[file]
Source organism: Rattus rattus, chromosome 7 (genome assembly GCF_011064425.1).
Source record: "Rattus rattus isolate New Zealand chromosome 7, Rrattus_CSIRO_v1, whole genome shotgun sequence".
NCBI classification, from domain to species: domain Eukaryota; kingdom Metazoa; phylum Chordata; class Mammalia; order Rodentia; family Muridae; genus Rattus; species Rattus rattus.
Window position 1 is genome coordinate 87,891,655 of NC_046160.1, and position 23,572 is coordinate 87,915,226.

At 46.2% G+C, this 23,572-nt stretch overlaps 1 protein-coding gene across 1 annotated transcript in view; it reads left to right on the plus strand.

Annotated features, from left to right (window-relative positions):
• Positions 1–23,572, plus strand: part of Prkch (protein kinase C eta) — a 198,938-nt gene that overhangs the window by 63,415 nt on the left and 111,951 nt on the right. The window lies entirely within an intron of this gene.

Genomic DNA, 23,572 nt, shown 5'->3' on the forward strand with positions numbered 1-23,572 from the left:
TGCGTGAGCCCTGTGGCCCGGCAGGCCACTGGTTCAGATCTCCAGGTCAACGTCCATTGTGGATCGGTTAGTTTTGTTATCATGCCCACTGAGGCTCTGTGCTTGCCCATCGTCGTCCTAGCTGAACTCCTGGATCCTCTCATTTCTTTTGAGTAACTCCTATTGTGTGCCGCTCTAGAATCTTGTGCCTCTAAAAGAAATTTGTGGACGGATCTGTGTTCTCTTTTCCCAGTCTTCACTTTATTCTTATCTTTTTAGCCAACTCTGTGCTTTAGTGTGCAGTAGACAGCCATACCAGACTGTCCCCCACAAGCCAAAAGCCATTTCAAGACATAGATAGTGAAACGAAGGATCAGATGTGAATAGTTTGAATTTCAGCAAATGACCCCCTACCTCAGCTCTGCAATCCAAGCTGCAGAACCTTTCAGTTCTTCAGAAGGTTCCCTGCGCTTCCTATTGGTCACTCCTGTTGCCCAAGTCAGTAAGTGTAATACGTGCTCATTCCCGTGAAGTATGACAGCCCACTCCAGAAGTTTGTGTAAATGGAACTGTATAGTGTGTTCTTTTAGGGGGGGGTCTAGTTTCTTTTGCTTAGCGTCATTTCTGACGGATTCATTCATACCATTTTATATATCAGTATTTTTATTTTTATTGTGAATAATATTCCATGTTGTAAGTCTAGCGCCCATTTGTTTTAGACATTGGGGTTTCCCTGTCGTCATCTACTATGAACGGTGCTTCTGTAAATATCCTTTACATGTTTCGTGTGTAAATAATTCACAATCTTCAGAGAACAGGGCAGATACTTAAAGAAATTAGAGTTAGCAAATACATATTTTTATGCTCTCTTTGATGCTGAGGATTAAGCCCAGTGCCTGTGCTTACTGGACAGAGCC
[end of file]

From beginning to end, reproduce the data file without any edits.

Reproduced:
Source organism: Rattus rattus, chromosome 7 (genome assembly GCF_011064425.1).
Source record: "Rattus rattus isolate New Zealand chromosome 7, Rrattus_CSIRO_v1, whole genome shotgun sequence".
NCBI classification, from domain to species: domain Eukaryota; kingdom Metazoa; phylum Chordata; class Mammalia; order Rodentia; family Muridae; genus Rattus; species Rattus rattus.
Window position 1 is genome coordinate 87,891,655 of NC_046160.1, and position 23,572 is coordinate 87,915,226.

At 46.2% G+C, this 23,572-nt stretch overlaps 1 protein-coding gene across 1 annotated transcript in view; it reads left to right on the plus strand.

Annotated features, from left to right (window-relative positions):
• Positions 1–23,572, plus strand: part of Prkch (protein kinase C eta) — a 198,938-nt gene that overhangs the window by 63,415 nt on the left and 111,951 nt on the right. The window lies entirely within an intron of this gene.

Genomic DNA, 23,572 nt, shown 5'->3' on the forward strand with positions numbered 1-23,572 from the left:
TGCGTGAGCCCTGTGGCCCGGCAGGCCACTGGTTCAGATCTCCAGGTCAACGTCCATTGTGGATCGGTTAGTTTTGTTATCATGCCCACTGAGGCTCTGTGCTTGCCCATCGTCGTCCTAGCTGAACTCCTGGATCCTCTCATTTCTTTTGAGTAACTCCTATTGTGTGCCGCTCTAGAATCTTGTGCCTCTAAAAGAAATTTGTGGACGGATCTGTGTTCTCTTTTCCCAGTCTTCACTTTATTCTTATCTTTTTAGCCAACTCTGTGCTTTAGTGTGCAGTAGACAGCCATACCAGACTGTCCCCCACAAGCCAAAAGCCATTTCAAGACATAGATAGTGAAACGAAGGATCAGATGTGAATAGTTTGAATTTCAGCAAATGACCCCCTACCTCAGCTCTGCAATCCAAGCTGCAGAACCTTTCAGTTCTTCAGAAGGTTCCCTGCGCTTCCTATTGGTCACTCCTGTTGCCCAAGTCAGTAAGTGTAATACGTGCTCATTCCCGTGAAGTATGACAGCCCACTCCAGAAGTTTGTGTAAATGGAACTGTATAGTGTGTTCTTTTAGGGGGGGGTCTAGTTTCTTTTGCTTAGCGTCATTTCTGACGGATTCATTCATACCATTTTATATATCAGTATTTTTATTTTTATTGTGAATAATATTCCATGTTGTAAGTCTAGCGCCCATTTGTTTTAGACATTGGGGTTTCCCTGTCGTCATCTACTATGAACGGTGCTTCTGTAAATATCCTTTACATGTTTCGTGTGTAAATAATTCACAATCTTCAGAGAACAGGGCAGATACTTAAAGAAATTAGAGTTAGCAAATACATATTTTTATGCTCTCTTTGATGCTGAGGATTAAGCCCAGTGCCTGTGCTTACTGGACAGAGCC